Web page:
MOSCOW, October 9 (RIA Novosti) - Russian natural gas giant Gazprom [RTS: GAZP] said on Tuesday it had reached an agreement with Ukraine on settling the country's gas debt after a week-long dispute.
"The agreement stipulates the amount of the debt, and a plan under which the debt is to be repaid before November 1," Gazprom said in a news release.
The company said the agreement was signed after talks between Gazprom CEO Alexei Miller and Ukrainian Fuel and Energy Minister Yuriy Boiko on Monday.
Last Tuesday, Gazprom threatened to cut gas supplies to Ukraine if the country failed to pay off the debt in October. The company and Kiev have since moved to allay Europe's concerns over Russian gas supplies via Ukraine, which were affected in early 2006 during a bitter price dispute between the former Soviet allies.
Gazprom meets about 25% of the European Union's gas needs. The majority of Russian exports are transited via Ukraine.
Some analysts have suggested the fresh dispute is Moscow's attempt to pressure Ukraine to form a pro-Russian government after recent parliamentary elections in which pro-Western parties emerged with a narrow majority, or to weaken Ukraine's position ahead of talks on 2008 gas prices.
Ukraine currently pays $130 per 1,000 cubic meters for gas pumped from and via Russia. In 2008, the price is expected to appreciate further to $143-$180.
Konstantin Chuichenko, executive director of RosUkrEnergo, which is the sole supplier of Russian gas to the country, and is 50% owned by Gazprom, said on Tuesday that Ukraine would transfer the first $200 million of its debt to the company by October 22.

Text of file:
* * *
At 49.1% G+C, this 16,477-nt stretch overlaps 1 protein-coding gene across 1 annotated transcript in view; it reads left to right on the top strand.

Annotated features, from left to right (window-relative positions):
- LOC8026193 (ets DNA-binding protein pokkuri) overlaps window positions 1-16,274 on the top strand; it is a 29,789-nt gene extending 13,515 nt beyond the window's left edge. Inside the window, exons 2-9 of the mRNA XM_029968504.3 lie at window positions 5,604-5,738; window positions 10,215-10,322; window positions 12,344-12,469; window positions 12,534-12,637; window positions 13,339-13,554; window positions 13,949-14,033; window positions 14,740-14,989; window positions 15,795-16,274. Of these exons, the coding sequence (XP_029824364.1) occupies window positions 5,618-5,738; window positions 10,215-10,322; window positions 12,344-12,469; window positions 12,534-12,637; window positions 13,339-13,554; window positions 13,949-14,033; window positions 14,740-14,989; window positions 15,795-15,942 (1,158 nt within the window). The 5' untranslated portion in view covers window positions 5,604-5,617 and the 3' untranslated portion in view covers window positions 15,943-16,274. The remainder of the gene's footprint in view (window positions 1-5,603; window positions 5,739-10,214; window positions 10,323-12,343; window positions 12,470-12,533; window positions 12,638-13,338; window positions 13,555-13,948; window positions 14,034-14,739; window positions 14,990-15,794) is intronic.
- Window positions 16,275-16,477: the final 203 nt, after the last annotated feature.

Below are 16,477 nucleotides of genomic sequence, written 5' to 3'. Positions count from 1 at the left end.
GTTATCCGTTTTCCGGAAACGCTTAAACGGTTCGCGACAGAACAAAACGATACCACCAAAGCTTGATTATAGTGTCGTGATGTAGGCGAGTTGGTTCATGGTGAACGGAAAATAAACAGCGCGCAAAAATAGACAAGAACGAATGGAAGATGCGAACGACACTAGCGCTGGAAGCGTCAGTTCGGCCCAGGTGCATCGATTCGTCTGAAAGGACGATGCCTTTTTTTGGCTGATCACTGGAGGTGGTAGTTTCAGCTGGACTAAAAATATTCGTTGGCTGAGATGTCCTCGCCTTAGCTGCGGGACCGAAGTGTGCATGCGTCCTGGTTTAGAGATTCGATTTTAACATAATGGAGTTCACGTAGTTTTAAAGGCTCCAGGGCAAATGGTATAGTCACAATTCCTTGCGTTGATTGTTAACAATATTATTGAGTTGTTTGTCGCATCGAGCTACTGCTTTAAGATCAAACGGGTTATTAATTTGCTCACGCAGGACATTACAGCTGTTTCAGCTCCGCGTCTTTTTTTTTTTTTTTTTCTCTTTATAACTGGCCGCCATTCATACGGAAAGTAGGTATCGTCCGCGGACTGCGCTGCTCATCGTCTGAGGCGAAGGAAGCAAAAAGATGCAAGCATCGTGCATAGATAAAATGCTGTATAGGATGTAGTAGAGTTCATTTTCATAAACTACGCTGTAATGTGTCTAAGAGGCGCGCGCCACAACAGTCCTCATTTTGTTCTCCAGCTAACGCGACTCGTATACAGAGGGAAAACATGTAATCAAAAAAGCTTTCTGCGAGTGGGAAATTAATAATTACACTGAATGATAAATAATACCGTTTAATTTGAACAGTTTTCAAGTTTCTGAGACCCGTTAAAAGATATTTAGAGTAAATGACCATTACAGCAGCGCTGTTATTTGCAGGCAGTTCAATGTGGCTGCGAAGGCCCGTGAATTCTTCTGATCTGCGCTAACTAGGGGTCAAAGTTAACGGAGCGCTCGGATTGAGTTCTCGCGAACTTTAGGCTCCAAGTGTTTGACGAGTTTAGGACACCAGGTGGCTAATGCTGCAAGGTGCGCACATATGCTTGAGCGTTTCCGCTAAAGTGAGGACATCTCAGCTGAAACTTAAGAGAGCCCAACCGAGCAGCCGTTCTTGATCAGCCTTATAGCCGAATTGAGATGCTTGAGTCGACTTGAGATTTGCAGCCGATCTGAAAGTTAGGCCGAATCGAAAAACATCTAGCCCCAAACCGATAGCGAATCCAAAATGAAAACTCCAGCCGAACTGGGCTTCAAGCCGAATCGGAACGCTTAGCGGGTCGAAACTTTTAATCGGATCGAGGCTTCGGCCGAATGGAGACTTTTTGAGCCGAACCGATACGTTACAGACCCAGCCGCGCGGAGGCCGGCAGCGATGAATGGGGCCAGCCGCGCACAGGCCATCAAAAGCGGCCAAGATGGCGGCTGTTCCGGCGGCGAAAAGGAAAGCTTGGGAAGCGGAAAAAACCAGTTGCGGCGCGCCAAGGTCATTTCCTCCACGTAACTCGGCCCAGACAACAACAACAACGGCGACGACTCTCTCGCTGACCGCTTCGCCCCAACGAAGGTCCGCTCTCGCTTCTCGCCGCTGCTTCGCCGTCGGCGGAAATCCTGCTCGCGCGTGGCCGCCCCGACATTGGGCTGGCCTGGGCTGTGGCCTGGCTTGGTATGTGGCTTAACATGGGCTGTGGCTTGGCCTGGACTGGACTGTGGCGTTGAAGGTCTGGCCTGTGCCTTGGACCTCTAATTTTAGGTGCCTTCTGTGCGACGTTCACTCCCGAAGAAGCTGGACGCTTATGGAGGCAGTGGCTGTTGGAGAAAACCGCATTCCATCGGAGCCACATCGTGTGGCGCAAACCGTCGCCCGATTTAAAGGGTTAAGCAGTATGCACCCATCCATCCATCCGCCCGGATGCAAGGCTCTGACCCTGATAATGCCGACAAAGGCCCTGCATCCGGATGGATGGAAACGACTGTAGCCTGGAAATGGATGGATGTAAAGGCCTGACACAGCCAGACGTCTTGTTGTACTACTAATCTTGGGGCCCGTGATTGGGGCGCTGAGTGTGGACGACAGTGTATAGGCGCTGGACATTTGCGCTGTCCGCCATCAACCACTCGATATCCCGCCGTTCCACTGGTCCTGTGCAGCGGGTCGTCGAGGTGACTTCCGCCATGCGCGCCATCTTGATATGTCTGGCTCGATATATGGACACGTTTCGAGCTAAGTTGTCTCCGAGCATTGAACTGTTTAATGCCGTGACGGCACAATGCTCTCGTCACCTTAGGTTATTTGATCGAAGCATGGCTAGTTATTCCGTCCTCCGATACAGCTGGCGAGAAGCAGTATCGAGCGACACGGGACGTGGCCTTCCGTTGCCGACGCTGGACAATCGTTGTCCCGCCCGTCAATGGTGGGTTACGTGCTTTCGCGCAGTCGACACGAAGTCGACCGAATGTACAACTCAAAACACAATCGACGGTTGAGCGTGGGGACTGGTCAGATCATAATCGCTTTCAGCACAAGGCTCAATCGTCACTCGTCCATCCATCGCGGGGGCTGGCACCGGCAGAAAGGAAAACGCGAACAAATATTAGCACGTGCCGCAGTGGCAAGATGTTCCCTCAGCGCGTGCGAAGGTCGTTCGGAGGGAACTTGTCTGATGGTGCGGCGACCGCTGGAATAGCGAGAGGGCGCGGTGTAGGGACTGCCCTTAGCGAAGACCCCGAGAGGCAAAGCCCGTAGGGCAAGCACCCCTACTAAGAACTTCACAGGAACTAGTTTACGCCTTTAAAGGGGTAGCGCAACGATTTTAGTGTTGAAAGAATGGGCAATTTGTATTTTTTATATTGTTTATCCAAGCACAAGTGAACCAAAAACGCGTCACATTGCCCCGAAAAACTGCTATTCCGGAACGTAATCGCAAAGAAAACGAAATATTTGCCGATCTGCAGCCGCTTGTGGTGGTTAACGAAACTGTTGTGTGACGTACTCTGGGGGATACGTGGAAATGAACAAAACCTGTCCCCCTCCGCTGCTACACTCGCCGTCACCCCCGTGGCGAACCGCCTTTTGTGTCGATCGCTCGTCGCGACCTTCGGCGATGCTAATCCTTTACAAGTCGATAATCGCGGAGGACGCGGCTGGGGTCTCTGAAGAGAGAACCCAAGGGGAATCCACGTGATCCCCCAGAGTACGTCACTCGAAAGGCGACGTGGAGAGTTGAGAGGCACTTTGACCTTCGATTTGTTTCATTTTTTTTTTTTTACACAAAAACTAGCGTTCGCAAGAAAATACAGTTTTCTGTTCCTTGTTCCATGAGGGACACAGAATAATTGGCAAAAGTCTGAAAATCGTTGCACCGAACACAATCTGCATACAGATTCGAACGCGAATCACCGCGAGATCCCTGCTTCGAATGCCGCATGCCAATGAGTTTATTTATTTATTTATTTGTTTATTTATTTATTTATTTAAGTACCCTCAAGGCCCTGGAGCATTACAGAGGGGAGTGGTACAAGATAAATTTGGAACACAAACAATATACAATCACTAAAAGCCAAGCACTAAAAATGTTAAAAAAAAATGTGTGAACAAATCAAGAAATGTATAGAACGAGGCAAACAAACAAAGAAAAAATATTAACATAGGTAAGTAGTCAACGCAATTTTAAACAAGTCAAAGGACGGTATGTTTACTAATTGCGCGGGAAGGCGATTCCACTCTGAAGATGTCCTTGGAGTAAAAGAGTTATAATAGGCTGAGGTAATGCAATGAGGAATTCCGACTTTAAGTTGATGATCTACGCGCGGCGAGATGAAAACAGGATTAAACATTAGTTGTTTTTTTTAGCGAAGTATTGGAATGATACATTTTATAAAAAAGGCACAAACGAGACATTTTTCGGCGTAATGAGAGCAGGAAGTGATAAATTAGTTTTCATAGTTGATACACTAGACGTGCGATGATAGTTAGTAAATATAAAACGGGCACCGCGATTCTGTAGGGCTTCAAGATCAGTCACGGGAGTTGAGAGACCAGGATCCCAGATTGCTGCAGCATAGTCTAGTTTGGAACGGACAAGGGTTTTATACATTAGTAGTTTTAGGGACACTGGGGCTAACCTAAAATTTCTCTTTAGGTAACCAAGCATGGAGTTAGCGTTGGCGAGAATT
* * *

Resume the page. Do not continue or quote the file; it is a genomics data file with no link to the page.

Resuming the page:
Gas supplies have been a focus of bilateral talks during Ukrainian Prime Minister Viktor Yanukovych's ongoing visit to Moscow.
Russian Prime Minister Viktor Zubkov told Yanukovych that the Ukrainian government should take control of the debt settlement. He also said Ukraine would transfer gas to Gazprom from RosUkrEnergo's reserves, but did not elaborate.
Zubkov said that as of the beginning of October, the debt totaled $2 billion, well above the figure of $1.3 billion previously quoted by officials.
Meeting with the Ukrainian premier later on Tuesday, President Vladimir Putin said he was glad the problem had been resolved "at the level of companies and governments," but stressed that Ukrainian consumers would now receive gas from their country's reserves.
Yanukovych's visit to Russia comes amid political uncertainty in Ukraine, with parties deciding on a new coalition government and premier. At talks with Putin, Yanukovych pledged stable relations with Russia, and emphasized the two nations' historic and ethnic ties.
Yanukovych was backed by the Kremlin in the late 2004 presidential race, which he lost to Viktor Yushchenko after mass protests over alleged ballot rigging. He helped reach an interim gas deal with Moscow after he became prime minister in 2006.